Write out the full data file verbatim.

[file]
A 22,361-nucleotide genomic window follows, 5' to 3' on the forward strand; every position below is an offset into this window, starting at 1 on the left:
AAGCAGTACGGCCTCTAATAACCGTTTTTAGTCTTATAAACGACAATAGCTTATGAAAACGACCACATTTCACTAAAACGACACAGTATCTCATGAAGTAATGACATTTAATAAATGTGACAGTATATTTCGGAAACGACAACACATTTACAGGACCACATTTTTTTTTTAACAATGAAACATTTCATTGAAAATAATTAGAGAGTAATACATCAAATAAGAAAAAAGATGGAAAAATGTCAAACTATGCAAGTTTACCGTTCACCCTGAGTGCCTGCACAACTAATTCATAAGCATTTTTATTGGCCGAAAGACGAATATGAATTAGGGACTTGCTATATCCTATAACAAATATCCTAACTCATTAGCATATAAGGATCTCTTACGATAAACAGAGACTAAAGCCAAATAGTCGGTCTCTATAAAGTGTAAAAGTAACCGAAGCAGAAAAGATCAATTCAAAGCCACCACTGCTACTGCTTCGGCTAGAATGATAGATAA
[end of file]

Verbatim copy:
A 22,361-nucleotide genomic window follows, 5' to 3' on the forward strand; every position below is an offset into this window, starting at 1 on the left:
AAGCAGTACGGCCTCTAATAACCGTTTTTAGTCTTATAAACGACAATAGCTTATGAAAACGACCACATTTCACTAAAACGACACAGTATCTCATGAAGTAATGACATTTAATAAATGTGACAGTATATTTCGGAAACGACAACACATTTACAGGACCACATTTTTTTTTTAACAATGAAACATTTCATTGAAAATAATTAGAGAGTAATACATCAAATAAGAAAAAAGATGGAAAAATGTCAAACTATGCAAGTTTACCGTTCACCCTGAGTGCCTGCACAACTAATTCATAAGCATTTTTATTGGCCGAAAGACGAATATGAATTAGGGACTTGCTATATCCTATAACAAATATCCTAACTCATTAGCATATAAGGATCTCTTACGATAAACAGAGACTAAAGCCAAATAGTCGGTCTCTATAAAGTGTAAAAGTAACCGAAGCAGAAAAGATCAATTCAAAGCCACCACTGCTACTGCTTCGGCTAGAATGATAGATAA